Model maker’s sterling work reaches lofty new heights

10:00 06 April 2013

Model Maker Tony Nelson with his Sterling aeroplane on RAF North Creake Airfield. Picture: Matthew Usher.

Model Maker Tony Nelson with his Sterling aeroplane on RAF North Creake Airfield. Picture: Matthew Usher.

© Archant Norfolk 2013

As a schoolboy in North Creake, near Fakenham, Tony Nelson was often disciplined for gazing out of the window at the many aircraft flying over his head from the nearby RAF base.

His daydreams later inspired a life-long passion for model-making which has lasted 60 years and seen him make 26 large scale military models.

His masterpiece and possibly the final part of the collection – Stirling MK III LJ525 Ex-R Jolly Roger – was brought to the former RAF North Creake airfield on Thursday.

It is a one sixth scale model of the aircraft which flew 60 missions from RAF North Creake and it was the first time a Stirling, of any type, has been on the airfield since 1947.

The model, which will feature on The Antiques Roadshow on BBC One next month, has taken Mr Nelson 7,000 hours to build over the course of 15 years. Mr Nelson, 70, from Great Bircham, a retired lorry driver, said he has spent well over 35,000 hours on all of his models.

They make up Norfolk’s Model Air Force Collection, which Mr Nelson formed in 1970 and exhibits all over the country.

He said: “I’ve pretty much lived in my shed making models for the last 60 years.

“I’m happy with what I’ve achieved, but I think this Stirling Bomber is my best one. It’s taken a lot of work, and has been tiring, so I think it might well be my last one as well.”

The Stirling has a five-metre wing span and weighs 95lbs. Eight litres of paint were used to paint its six layers.

It has been constructed from balsa wood, plywood and spruce.

It will be flown next year in a large circle on thin steel cables attached to Mr Nelson and a friend to control its in-flight functions.

Mr Nelson believes it could possibly be the largest and heaviest model aircraft of this type in the world.

The model features intricate details in the cockpit.

The pilot’s controls and flight instruments are all in there, the navigator’s station has scale pencils, compass and slide rule, the wireless station has scale headphones and the flight engineer is equipped with a mass of small dials and switches.

The gun turrets have many rounds of scale .303 bullets made from cocktail sticks. The model was filmed for the Antiques Roadshow at RAF Marham last year and was valued by the show’s experts.

Mr Nelson chose not to reveal their estimation, saying he would prefer to let people discover it by watching the programme, on BBC One on May 26 at 8pm, but said, “For the first time in my life I was speechless.”

But Mr Nelson said the money is not important to him and he wants the model to be kept with the rest of the collection in a place that is appropriate and correct.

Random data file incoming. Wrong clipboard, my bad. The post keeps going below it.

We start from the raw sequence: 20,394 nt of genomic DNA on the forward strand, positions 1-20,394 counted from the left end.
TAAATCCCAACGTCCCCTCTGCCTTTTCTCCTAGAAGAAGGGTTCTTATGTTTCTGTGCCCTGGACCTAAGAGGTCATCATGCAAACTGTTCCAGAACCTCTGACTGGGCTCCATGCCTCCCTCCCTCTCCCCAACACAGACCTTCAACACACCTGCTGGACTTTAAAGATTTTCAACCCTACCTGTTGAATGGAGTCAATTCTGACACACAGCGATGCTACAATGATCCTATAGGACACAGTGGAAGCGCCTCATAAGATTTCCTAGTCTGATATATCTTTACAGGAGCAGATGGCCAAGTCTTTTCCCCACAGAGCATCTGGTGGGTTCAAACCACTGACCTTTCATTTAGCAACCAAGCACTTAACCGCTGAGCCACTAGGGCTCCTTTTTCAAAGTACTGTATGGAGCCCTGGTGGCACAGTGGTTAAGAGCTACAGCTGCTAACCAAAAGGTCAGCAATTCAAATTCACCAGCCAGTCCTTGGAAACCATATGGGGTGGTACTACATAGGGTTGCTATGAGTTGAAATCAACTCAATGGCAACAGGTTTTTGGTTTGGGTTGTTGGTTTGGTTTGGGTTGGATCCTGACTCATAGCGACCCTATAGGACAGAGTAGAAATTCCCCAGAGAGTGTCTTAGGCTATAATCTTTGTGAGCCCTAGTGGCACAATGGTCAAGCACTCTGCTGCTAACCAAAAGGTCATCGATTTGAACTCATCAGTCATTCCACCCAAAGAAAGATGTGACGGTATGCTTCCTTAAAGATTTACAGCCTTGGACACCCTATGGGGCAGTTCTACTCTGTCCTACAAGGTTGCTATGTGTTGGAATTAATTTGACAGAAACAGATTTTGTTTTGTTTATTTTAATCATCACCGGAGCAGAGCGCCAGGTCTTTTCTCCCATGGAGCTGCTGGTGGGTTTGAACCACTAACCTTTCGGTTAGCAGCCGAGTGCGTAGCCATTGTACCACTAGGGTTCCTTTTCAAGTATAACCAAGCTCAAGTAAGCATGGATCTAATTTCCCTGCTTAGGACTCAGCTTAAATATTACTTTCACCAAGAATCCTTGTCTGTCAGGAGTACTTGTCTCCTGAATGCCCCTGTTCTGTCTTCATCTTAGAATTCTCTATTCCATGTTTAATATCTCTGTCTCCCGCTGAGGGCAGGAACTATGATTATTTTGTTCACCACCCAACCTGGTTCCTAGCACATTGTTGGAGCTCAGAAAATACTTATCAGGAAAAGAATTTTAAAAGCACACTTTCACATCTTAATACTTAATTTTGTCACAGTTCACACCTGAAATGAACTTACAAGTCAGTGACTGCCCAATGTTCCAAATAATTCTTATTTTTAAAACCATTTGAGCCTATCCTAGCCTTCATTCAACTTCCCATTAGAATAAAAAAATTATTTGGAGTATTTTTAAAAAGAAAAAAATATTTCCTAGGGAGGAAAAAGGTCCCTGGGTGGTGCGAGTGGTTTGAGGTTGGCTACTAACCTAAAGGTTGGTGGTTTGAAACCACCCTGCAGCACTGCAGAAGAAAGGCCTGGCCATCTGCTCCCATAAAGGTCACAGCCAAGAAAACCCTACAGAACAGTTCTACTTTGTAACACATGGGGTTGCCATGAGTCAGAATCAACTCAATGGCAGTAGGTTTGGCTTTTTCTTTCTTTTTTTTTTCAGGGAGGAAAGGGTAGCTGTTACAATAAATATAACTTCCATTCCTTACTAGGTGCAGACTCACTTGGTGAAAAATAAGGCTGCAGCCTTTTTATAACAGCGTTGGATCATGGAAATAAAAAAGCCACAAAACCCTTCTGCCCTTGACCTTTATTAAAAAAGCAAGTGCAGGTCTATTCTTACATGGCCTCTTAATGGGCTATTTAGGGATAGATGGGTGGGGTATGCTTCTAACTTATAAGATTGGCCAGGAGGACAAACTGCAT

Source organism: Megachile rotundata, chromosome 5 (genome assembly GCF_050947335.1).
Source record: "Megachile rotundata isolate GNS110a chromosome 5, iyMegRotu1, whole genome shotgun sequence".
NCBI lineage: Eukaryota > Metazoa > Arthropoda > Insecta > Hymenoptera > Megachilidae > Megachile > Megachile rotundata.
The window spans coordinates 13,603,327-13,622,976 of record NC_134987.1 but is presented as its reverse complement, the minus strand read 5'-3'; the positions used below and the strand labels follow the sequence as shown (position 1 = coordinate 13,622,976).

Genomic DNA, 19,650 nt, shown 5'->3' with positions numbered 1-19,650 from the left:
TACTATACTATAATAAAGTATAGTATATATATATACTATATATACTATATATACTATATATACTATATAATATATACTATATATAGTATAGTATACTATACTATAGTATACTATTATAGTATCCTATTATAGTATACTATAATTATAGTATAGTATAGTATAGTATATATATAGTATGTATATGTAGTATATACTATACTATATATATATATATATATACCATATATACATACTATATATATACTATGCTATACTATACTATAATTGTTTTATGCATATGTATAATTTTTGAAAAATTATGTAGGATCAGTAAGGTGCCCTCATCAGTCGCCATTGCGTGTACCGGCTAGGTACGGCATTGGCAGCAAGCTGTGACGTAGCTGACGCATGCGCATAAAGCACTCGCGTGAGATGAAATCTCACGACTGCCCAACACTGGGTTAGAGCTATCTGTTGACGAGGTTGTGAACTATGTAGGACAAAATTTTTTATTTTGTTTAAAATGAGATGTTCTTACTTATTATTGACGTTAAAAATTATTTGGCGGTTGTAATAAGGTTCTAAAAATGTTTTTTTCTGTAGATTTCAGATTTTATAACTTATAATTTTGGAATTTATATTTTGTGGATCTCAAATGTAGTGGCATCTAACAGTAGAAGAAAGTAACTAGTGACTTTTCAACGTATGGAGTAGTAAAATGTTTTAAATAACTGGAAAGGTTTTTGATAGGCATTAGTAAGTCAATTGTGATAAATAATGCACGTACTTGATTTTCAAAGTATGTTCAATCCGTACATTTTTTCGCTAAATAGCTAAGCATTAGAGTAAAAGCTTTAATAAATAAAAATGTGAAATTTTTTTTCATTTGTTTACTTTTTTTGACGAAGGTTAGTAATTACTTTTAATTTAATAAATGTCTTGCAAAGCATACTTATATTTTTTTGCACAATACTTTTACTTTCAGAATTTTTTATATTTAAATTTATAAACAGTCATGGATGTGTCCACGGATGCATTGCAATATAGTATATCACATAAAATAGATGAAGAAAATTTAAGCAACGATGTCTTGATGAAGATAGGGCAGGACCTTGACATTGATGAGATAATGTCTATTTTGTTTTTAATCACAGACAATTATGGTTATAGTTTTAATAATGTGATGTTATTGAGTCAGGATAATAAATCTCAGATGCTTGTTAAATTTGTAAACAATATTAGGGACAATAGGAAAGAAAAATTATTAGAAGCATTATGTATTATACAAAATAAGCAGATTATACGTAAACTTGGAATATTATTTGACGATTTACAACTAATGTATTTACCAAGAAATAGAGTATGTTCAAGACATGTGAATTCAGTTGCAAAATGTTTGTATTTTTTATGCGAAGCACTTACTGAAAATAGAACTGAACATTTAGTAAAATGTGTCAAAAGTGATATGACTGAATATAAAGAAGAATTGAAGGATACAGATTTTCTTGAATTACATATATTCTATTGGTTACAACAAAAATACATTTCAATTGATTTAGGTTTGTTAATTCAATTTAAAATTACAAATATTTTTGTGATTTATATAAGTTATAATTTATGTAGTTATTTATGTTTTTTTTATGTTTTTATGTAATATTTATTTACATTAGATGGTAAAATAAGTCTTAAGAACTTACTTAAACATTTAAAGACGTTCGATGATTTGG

He said: “I’ve kept the models in my own lorry and driven them around to various shows and exhibitions.

“Now that I’m looking to pack it in, I think it might be time for them to go into an aviation museum or somewhere similar.”

The Stirling Bomber, which the model is based on, was flown by the 199 Squadron, which served at RAF North Creake between 1944 and 1945 and was involved with radio jamming equipment to confuse German radar.

Mr Nelson said: “This model was built as a memorial to all who served at the RAF North Creake airfield and to all who served in the RAF Bomber Command from 1939 until 1945, especially to the 55,573 who flew from these shores never to return.

“That is why it is important to me that this model and the rest of the collection are kept somewhere appropriate.”

The collection will be sent to France for the 70th anniversary of D-Day in June next year.

Ferry operator DFDS Seaways, in Dover, has already agreed to transport it over the English Channel in Mr Nelson’s lorry.

The French president of the D-Day Normandy Academy has viewed the collection during a visit to the UK.

Mr Nelson said: “It’s possible that the collection may stay in France, but I’m open to suggestions.” The starboard side of the Stirling currently bears the markings of an aircraft from the 75 Squadron, Royal New Zealand Air Force, which was based at RAF Mepal in Cambridgeshire in 1943. The model has been exhibited there and Mr Nelson said some veterans were in tears when they saw it. The Stirling model has also provoked many memories for Fakenham haulier Jack Richards, who was an engine fitter on Stirlings with the 75 Squadron at Mepal in 1943. The model has been displayed on occasions at Mr Richards’ popular lorry museum in Fakenham, part of which is a memorial to the 75 Squadron.

Mr Richards visited the former RAF North Creake airfield on Thursday to inspect the model.

He was joined by Susan Williamson, from Dersingham, whose father Geoffrey Mitchell was a mid upper gunner on LJ525 at RAF North Creake, Geoffrey Bullen, from Hunstanton, who used to fly Stirlings in the second world war at RAF Rivenhall in Essex and Teddy Maufe, a farmer on the former RAF North Creake airfield and a great fan of Stirling aircraft.

Mr Maufe’s parents farmed on the airfield during the war years.

He said: “This model is absolutely brilliant and this is the first time a Stirling, in any form, has been at RAF North Creake since 1947.

“So many brave people worked here and never came back. This model is a great tribute to them.”

Mr Bullen, 90, said: “Tony has done a wonderful job. The model is so accurate. When I saw it, I wanted to climb into it.”

Anyone who wants to suggest an appropriate home for the collection can call Mr Nelson on 01485 578756.


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